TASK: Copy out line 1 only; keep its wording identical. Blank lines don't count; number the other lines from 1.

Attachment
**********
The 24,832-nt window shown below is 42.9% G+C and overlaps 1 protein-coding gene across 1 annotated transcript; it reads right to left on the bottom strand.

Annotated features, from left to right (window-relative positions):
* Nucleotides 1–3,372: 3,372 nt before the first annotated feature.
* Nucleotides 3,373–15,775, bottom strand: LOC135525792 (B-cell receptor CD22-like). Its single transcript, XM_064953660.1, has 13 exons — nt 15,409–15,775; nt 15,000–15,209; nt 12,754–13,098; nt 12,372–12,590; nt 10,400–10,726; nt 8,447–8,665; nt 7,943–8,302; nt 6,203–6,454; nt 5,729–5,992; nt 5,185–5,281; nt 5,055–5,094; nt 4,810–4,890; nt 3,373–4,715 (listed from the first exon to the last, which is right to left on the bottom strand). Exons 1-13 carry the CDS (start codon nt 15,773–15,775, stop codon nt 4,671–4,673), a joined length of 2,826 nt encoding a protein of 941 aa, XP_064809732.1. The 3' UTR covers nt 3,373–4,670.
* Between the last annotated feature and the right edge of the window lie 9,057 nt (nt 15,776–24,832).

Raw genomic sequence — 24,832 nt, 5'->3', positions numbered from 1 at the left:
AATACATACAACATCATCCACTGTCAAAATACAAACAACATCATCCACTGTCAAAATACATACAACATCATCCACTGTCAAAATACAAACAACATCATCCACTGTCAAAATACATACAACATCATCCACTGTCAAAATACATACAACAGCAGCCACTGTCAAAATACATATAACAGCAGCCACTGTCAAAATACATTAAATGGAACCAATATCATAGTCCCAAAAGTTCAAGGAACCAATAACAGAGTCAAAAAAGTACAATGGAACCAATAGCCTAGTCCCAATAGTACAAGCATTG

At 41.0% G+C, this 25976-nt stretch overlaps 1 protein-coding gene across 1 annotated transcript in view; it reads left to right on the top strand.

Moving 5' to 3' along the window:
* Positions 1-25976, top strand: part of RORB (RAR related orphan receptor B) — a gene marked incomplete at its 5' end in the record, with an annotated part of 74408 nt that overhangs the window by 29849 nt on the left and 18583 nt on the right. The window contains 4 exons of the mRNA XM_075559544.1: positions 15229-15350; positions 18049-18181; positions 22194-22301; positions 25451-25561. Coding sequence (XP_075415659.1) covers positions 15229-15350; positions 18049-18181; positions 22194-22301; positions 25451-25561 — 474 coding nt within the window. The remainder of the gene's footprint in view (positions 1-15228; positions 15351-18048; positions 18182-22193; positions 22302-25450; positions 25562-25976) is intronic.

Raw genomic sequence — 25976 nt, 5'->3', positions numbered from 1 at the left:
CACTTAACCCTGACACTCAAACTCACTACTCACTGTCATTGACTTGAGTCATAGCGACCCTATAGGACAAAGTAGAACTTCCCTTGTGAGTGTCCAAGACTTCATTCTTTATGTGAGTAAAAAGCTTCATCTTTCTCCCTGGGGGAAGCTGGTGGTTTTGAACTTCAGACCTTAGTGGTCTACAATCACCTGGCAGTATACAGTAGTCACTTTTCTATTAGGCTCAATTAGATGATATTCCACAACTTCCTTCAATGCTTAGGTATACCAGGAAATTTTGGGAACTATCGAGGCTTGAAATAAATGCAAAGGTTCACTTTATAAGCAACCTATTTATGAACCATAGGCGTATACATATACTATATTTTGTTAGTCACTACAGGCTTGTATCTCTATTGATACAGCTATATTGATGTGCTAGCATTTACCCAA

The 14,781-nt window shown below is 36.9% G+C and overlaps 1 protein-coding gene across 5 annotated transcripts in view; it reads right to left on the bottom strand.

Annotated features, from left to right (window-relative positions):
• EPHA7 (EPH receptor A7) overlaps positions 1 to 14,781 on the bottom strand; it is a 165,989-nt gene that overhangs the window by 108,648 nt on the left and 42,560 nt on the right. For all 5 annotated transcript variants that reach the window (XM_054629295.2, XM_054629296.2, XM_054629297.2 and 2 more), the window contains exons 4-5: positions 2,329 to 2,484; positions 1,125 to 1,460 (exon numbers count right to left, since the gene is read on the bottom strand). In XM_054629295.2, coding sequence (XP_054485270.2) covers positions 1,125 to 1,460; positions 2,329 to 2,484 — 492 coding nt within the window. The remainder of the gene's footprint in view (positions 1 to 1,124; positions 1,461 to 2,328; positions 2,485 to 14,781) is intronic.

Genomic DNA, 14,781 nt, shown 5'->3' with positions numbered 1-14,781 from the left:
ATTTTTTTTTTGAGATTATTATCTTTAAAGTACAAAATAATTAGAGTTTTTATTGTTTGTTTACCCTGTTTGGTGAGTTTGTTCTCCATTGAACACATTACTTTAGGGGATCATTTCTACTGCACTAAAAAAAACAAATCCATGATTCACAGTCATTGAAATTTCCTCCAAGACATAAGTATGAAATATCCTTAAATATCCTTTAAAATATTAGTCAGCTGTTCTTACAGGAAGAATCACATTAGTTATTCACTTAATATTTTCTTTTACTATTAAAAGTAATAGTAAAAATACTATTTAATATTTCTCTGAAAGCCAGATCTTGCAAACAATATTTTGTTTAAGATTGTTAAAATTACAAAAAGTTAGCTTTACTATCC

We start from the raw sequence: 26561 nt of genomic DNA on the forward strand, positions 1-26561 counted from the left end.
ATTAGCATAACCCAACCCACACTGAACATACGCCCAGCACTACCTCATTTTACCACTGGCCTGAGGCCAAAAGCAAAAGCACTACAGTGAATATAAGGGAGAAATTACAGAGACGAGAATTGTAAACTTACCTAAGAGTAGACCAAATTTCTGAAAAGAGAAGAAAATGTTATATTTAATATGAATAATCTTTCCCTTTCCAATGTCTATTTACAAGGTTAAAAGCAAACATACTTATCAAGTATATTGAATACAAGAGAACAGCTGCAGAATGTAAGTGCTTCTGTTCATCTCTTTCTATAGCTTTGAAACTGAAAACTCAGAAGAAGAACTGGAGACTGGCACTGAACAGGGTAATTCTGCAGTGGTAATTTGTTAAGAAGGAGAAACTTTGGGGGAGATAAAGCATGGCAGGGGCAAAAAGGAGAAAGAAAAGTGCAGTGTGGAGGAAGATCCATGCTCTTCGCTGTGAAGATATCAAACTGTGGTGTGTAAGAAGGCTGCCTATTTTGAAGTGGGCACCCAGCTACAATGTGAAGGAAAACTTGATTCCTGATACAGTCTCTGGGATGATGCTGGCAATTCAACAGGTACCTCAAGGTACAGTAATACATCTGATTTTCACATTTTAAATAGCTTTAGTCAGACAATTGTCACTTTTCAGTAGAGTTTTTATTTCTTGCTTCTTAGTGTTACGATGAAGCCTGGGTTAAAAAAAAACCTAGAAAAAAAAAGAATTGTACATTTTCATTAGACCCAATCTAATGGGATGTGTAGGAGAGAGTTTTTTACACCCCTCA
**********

The 24,832-nt window shown below is 42.9% G+C and overlaps 1 protein-coding gene across 1 annotated transcript; it reads right to left on the bottom strand.